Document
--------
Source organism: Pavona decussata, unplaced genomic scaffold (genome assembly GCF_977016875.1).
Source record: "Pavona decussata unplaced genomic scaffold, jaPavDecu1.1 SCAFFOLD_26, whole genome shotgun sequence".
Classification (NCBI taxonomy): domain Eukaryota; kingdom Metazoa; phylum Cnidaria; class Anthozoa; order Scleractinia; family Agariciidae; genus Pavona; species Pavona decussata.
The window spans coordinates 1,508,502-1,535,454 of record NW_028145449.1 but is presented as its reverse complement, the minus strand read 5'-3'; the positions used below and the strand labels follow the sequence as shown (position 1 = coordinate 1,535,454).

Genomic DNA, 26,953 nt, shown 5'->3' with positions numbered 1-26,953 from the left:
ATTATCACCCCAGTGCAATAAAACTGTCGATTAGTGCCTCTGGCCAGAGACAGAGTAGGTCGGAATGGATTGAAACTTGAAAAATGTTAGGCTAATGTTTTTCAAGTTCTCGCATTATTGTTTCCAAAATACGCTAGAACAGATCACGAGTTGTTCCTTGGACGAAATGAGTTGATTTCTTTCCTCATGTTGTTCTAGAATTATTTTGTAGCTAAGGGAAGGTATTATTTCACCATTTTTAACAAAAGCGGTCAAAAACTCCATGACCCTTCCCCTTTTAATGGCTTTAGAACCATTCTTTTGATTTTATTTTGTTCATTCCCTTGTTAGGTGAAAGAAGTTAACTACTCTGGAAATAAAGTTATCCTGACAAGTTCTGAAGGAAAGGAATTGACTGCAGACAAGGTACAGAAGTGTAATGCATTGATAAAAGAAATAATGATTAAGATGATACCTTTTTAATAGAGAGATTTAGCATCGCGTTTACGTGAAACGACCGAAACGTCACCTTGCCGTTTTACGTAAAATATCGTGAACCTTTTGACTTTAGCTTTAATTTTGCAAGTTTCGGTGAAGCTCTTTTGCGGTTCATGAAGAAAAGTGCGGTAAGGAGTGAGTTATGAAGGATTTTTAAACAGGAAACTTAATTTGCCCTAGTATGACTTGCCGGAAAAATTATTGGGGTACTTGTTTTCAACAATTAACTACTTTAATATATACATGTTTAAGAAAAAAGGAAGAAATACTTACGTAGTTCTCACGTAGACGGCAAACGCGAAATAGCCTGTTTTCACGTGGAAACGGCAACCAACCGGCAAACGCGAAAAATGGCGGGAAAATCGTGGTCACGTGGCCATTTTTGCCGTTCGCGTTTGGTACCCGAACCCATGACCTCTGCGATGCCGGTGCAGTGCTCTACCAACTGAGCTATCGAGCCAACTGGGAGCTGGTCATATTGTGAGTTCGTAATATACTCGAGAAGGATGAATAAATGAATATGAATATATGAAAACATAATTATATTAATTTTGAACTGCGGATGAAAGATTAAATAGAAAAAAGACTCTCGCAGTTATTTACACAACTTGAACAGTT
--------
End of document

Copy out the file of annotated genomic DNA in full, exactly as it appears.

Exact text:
Source organism: Pavona decussata, unplaced genomic scaffold (genome assembly GCF_977016875.1).
Source record: "Pavona decussata unplaced genomic scaffold, jaPavDecu1.1 SCAFFOLD_26, whole genome shotgun sequence".
Classification (NCBI taxonomy): domain Eukaryota; kingdom Metazoa; phylum Cnidaria; class Anthozoa; order Scleractinia; family Agariciidae; genus Pavona; species Pavona decussata.
The window spans coordinates 1,508,502-1,535,454 of record NW_028145449.1 but is presented as its reverse complement, the minus strand read 5'-3'; the positions used below and the strand labels follow the sequence as shown (position 1 = coordinate 1,535,454).

Genomic DNA, 26,953 nt, shown 5'->3' with positions numbered 1-26,953 from the left:
ATTATCACCCCAGTGCAATAAAACTGTCGATTAGTGCCTCTGGCCAGAGACAGAGTAGGTCGGAATGGATTGAAACTTGAAAAATGTTAGGCTAATGTTTTTCAAGTTCTCGCATTATTGTTTCCAAAATACGCTAGAACAGATCACGAGTTGTTCCTTGGACGAAATGAGTTGATTTCTTTCCTCATGTTGTTCTAGAATTATTTTGTAGCTAAGGGAAGGTATTATTTCACCATTTTTAACAAAAGCGGTCAAAAACTCCATGACCCTTCCCCTTTTAATGGCTTTAGAACCATTCTTTTGATTTTATTTTGTTCATTCCCTTGTTAGGTGAAAGAAGTTAACTACTCTGGAAATAAAGTTATCCTGACAAGTTCTGAAGGAAAGGAATTGACTGCAGACAAGGTACAGAAGTGTAATGCATTGATAAAAGAAATAATGATTAAGATGATACCTTTTTAATAGAGAGATTTAGCATCGCGTTTACGTGAAACGACCGAAACGTCACCTTGCCGTTTTACGTAAAATATCGTGAACCTTTTGACTTTAGCTTTAATTTTGCAAGTTTCGGTGAAGCTCTTTTGCGGTTCATGAAGAAAAGTGCGGTAAGGAGTGAGTTATGAAGGATTTTTAAACAGGAAACTTAATTTGCCCTAGTATGACTTGCCGGAAAAATTATTGGGGTACTTGTTTTCAACAATTAACTACTTTAATATATACATGTTTAAGAAAAAAGGAAGAAATACTTACGTAGTTCTCACGTAGACGGCAAACGCGAAATAGCCTGTTTTCACGTGGAAACGGCAACCAACCGGCAAACGCGAAAAATGGCGGGAAAATCGTGGTCACGTGGCCATTTTTGCCGTTCGCGTTTGGTACCCGAACCCATGACCTCTGCGATGCCGGTGCAGTGCTCTACCAACTGAGCTATCGAGCCAACTGGGAGCTGGTCATATTGTGAGTTCGTAATATACTCGAGAAGGATGAATAAATGAATATGAATATATGAAAACATAATTATATTAATTTTGAACTGCGGATGAAAGATTAAATAGAAAAAAGACTCTCGCAGTTATTTACACAACTTGAACAGTT